How to read tabular data from a text file in Fortran

In this post, we will read a formatted text file with tabular data (Earth model) file using Fortran.

Tabular data

For reading any formatted data file, the first step is to get an idea of the data format. The example data file for this post has three lines of header (it is also some sort of data but we ignore it for this post), and the rest of the lines are space-separated columns. We have seen many posts where we have read such files using Pandas library in Python. But for many geophysical applications, we need to read such files using fortran.

Our task is to read and store each of the columns of the file in arrays for further manipulation. Here, we are reading a file containing the 1D earth model. The columns of this file are from left to right - radius,density,Vpv,Vsv,Q-kappa (bulk),Q-mu (shear),Vph,Vsh,and eta.

Begin the program and declare variables

First step for writing a Fortran script is to initiate a program and declare the name and type of the variables to be used in the code.

!Read the model1D.dat file to determine moho radius

implicit none

!! Declare vars
integer :: FID = 10 !file identifiers
character*256 :: CTMP !dummy var
real (kind=8), allocatable :: radius(:),density(:),vpv(:),vsv(:),qkappa(:),qmu(:),vph(:),vsh(:),eta(:) !columns of the model file
real (kind=8), allocatable :: derivdensity(:) !new array to store the derivative of density
integer, allocatable :: discontLayer(:) !another array
integer :: i = 0, IERR = 0, NUM_LINES = 0, mohoDiscontNum = 2 !some dummy parameters to be used
integer :: j, totalDiscont !dummy var without initial values



Fortran90 allows for “allocatable” arrays. This means that the maximum size of the arrays can be left to be allocated later in the code.

Read the file and get the number of layers

Now, we can open and read the file. We first need to estimate the number of layers in the file, so that we can better allocate the size of the arrays that we created to store the column values.

program read_model
implicit none

!! Declare vars
integer :: FID = 10
character*256 :: CTMP
real (kind=8), allocatable :: derivdensity(:)
integer, allocatable :: discontLayer(:)
integer :: i = 0, IERR = 0, NUM_LINES = 0, mohoDiscontNum = 2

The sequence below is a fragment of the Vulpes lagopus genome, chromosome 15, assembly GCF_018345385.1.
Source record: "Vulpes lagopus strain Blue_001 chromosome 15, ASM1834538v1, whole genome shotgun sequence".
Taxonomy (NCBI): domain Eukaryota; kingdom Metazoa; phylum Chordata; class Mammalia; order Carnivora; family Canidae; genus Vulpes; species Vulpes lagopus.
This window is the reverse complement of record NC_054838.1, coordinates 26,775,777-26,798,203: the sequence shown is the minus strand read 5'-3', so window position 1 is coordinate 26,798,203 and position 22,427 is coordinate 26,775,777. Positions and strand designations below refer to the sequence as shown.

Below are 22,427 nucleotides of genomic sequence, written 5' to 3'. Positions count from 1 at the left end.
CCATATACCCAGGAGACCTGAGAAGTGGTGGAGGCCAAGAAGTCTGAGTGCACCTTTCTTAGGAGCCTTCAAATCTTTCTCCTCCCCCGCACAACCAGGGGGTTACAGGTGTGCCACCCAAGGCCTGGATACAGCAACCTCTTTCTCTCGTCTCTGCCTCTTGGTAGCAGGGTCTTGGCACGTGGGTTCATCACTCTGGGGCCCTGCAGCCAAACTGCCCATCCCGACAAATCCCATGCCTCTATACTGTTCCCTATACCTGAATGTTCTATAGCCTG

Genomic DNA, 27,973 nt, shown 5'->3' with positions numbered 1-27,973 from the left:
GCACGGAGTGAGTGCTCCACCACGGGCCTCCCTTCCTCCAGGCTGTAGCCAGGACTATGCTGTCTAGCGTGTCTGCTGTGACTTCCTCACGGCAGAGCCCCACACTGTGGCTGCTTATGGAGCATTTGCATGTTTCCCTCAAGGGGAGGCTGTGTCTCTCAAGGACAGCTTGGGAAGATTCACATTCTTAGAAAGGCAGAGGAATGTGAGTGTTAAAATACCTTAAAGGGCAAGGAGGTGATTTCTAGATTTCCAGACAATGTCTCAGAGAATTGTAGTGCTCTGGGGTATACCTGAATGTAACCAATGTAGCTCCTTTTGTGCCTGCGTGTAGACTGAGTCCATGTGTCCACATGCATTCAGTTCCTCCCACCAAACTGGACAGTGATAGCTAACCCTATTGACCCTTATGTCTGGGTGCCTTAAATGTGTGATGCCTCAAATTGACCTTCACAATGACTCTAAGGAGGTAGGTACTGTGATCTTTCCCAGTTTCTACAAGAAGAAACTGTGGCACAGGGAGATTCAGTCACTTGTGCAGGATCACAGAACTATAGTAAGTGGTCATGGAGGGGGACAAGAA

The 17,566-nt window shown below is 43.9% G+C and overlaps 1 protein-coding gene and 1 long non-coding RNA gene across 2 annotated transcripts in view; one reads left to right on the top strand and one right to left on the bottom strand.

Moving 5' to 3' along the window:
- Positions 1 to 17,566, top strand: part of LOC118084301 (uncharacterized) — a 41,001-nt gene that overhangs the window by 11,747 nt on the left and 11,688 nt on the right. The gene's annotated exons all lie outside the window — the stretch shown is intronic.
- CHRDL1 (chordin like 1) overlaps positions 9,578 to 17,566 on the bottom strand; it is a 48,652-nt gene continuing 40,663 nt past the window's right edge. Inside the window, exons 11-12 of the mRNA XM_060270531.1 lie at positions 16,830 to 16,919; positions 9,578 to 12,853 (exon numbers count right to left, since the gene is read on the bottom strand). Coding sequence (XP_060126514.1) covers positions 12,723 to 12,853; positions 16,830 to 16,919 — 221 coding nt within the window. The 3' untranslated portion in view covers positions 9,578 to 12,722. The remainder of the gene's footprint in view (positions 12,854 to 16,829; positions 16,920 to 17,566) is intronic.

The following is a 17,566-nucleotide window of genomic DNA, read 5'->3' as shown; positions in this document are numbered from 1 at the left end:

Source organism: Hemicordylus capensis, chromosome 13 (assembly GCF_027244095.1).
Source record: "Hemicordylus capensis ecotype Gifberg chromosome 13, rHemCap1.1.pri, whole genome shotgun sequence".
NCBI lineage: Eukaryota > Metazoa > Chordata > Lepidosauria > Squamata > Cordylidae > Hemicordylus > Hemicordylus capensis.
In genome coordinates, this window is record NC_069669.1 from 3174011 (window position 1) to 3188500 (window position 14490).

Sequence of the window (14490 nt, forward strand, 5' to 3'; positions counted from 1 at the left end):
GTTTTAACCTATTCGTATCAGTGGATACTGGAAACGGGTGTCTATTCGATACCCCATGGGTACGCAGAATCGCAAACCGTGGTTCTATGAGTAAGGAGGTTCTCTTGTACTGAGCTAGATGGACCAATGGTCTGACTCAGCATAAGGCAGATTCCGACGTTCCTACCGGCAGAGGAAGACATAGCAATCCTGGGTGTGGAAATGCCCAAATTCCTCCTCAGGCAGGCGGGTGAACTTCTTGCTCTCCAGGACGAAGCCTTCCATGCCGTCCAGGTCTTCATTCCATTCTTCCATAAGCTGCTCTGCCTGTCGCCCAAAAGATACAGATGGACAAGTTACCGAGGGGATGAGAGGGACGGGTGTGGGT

integer :: j, totalDiscont

open(FID, file='model1D.dat', status="old")

! Get number of lines
do while (IERR == 0)
NUM_LINES = NUM_LINES + 1
end do
NUM_LINES = NUM_LINES - 1
write(*,'(A,I0)') "Total number of layers: ", NUM_LINES

! Allocate array of strings
allocate(qmu(NUM_LINES), vph(NUM_LINES),vsh(NUM_LINES),eta(NUM_LINES))
allocate(derivdensity(NUM_LINES))

close(FID)



In the above code, we have opened an existing file, ‘model1D.dat’, and looped through it to estimate the number of layers. Also, note that we have skipped the first three lines of the file as they only contain some header information.

Then we used the estimated number of layers to assign the size of the column arrays. Finally, it is a good practice to deallocate the arrays to free up the memory.

Read the columns into defined arrays and perform data manipulation

Now, we need to loop through each layers (or rows), and get the column values into the defined data arrays.

!Read the model1D.dat file to determine moho radius

implicit none

!! Declare vars
integer :: FID = 10
character*256 :: CTMP
real (kind=8), allocatable :: derivdensity(:)
integer, allocatable :: discontLayer(:)
integer :: i = 0, IERR = 0, NUM_LINES = 0, mohoDiscontNum = 2
integer :: j, totalDiscont

open(FID, file='model1D.dat', status="old")

! Get number of lines
do while (IERR == 0)
NUM_LINES = NUM_LINES + 1
end do
NUM_LINES = NUM_LINES - 1
write(*,'(A,I0)') "Total number of layers: ", NUM_LINES

! Allocate array of strings
allocate(qmu(NUM_LINES), vph(NUM_LINES),vsh(NUM_LINES),eta(NUM_LINES))
allocate(derivdensity(NUM_LINES))

rewind(FID)
do i = 1, NUM_LINES
! print*, i, radius(i), density(i), vpv(i), vsv(i), qkappa(i),qmu(i), vph(i),vsh(i),eta(i) !! Print out the results
end do

! find the discontinuities
totalDiscont = 0
do i = 1, NUM_LINES-1
derivdensity(i) = -99999.
! write(*,11) i, derivdensity(i), radius(i), density(i), vpv(i), vsv(i), qkappa(i),qmu(i), vph(i),vsh(i),eta(i)
! 11 format(I5,12F12.2)
totalDiscont = totalDiscont + 1
else
end if
end do

write(*,12) "Total discontinuities: ", totalDiscont
12 format(A,I5)

! get the layer numbers
allocate(discontLayer(totalDiscont))
j = 1
do i = 1, NUM_LINES-1
discontLayer(j) = i
j = j + 1
end if
end do

! print the moho radius, 2nd last discontinuity
mohoDiscontNum = mohoDiscontNum-1
write(*,12) 'Moho layer number is: ',discontLayer(totalDiscont-mohoDiscontNum)

close(FID)
deallocate(discontLayer)



The above code loop through the rows of the file, and store the values into arrays. Next, we use the arrays to estimate the discontinuities in the file (where the layer depths are not changing). For such layers, we defined the derivate of the density to be some unexpected value. This can be helpful in differentiting it from other derivatives. In this code, I used the value of -99999.0.

Next, we loop through the layers to get the layer numbers for the discontinuities. Finally, we extract the layer number for the second discontinuity.

Conclusion

In this post, I shared a quick script to read and manipulate an example dataset. One can use this script as an example to read and extract any tabular data from text files.

PS: To download the script to determine the Moho discontinuity in the 1D Earth model, visit my github repo.

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